Sir John O'Sullivan

From A Compendium of Irish Biography, 1878

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O'Sullivan, Sir John, Colonel in the French service, was born in Ireland early in the 18th century. Intended for the priesthood, he was educated at Paris and Rome. On the sudden death of his father he returned to Ireland; but not being able, owing to the Penal Laws, to hold his parental estate without renouncing his religion, he sold out and emigrated to France. He entered the army, rose rapidly, and was coadjutor of Maillebois in the atrocious suppression of liberty in Corsica in 1739. There and on the Rhine he earned the reputation of an able captain in guerrilla warfare. This probably led to his being chosen to accompany Prince Charles as Adjutant and Quartermaster-General in his descent upon Scotland in 1745. From his landing at Lochnanuagh, on the 5th August 1745, to his escape in a French frigate, on 1st October 1746, Colonel O'Sullivan was one of his most trusted advisers, and the Prince's escape was due in a great measure to his energy and tact. For these services he was knighted by "James III." in 1747. The date of his death is not known. [His son Thomas, an officer in the Irish Brigade, removed to America and entered the British service, which he ultimately exchanged for the Dutch: he died a major at; the Hague in 1824.]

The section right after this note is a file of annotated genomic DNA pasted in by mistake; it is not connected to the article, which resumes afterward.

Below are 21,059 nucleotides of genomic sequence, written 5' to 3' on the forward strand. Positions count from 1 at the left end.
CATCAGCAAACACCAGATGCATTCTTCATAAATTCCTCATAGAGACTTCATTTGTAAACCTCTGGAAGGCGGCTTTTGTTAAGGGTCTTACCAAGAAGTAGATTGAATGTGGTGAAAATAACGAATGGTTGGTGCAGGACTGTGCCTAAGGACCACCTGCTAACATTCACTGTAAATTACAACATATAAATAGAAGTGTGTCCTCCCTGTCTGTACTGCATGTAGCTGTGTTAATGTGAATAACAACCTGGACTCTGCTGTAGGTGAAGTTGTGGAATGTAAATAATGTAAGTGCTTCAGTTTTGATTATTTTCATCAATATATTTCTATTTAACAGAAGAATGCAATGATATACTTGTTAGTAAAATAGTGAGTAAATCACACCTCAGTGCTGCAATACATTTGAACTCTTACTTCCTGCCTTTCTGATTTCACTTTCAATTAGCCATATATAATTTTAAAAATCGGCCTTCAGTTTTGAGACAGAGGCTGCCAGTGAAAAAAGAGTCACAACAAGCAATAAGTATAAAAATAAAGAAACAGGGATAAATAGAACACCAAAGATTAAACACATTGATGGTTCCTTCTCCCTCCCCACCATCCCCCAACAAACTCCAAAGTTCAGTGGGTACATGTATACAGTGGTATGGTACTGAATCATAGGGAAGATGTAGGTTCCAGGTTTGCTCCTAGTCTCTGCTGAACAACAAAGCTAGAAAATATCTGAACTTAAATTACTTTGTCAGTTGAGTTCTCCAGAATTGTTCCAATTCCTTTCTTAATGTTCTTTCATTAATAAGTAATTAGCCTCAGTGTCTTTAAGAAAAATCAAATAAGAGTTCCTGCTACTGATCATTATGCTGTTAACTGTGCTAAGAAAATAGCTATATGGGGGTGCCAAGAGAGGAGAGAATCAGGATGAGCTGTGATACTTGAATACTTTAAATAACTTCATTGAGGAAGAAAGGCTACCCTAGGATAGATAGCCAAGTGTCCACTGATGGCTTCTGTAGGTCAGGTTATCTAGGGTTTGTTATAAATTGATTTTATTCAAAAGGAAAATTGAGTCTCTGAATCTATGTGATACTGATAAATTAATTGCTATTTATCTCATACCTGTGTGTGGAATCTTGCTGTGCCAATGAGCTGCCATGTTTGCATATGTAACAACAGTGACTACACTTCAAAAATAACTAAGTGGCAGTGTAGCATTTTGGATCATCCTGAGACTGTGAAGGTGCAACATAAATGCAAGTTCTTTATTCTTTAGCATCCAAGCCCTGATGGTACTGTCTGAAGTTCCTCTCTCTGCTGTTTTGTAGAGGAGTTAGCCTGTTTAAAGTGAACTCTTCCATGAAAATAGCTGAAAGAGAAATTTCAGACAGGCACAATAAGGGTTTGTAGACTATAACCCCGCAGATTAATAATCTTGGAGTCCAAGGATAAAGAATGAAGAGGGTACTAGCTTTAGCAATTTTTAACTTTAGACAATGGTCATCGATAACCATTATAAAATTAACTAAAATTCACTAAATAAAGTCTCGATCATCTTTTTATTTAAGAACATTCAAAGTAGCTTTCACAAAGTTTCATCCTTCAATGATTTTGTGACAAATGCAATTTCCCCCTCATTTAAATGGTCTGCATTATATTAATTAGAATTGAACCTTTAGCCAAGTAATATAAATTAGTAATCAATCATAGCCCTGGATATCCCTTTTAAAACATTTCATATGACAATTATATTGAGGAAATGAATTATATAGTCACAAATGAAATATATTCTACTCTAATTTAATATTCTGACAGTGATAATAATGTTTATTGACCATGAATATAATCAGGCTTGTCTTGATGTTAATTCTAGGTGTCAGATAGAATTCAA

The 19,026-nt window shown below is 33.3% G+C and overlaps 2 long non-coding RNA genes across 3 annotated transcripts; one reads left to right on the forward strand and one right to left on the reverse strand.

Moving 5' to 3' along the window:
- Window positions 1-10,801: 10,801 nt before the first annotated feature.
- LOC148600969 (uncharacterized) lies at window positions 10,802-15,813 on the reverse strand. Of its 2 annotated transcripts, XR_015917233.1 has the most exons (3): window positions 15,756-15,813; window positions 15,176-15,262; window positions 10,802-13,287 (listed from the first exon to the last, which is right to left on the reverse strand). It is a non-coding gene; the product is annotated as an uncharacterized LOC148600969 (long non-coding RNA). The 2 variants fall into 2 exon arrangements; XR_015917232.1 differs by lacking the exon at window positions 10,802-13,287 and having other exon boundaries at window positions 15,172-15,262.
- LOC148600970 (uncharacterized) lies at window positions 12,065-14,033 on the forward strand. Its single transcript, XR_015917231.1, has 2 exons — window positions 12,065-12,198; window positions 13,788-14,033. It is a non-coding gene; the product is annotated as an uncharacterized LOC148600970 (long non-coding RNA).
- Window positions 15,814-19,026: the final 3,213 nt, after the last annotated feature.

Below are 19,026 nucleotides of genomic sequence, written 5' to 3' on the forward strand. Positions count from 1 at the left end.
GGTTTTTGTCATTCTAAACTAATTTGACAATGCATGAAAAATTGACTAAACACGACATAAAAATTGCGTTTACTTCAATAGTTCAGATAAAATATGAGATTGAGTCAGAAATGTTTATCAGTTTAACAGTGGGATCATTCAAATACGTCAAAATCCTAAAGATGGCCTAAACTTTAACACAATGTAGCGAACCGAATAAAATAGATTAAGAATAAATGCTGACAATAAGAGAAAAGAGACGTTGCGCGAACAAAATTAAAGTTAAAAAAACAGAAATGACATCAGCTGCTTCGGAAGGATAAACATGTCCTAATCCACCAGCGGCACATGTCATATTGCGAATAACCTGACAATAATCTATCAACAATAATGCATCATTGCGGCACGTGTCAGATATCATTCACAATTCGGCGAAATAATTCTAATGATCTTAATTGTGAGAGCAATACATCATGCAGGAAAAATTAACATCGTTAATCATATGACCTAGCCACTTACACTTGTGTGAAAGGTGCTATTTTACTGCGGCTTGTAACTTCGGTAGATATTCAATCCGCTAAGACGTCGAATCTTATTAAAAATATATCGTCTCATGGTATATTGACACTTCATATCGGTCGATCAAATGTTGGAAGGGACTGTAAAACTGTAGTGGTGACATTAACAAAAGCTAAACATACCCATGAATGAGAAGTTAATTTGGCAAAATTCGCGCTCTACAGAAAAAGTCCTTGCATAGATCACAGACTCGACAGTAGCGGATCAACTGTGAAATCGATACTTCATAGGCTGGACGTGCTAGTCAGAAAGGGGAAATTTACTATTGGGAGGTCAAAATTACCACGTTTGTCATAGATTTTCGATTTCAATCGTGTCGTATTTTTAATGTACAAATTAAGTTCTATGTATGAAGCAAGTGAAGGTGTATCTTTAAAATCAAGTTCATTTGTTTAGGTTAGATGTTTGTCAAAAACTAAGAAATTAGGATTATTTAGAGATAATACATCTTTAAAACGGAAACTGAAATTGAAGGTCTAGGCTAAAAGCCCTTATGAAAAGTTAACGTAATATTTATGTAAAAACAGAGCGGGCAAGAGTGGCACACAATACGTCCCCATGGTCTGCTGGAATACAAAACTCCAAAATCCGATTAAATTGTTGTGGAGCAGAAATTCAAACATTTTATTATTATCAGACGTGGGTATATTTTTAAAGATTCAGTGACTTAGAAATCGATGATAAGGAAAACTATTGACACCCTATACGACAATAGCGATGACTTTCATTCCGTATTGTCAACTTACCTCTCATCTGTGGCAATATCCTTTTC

Sources

189. Irish Parliamentary Debates.

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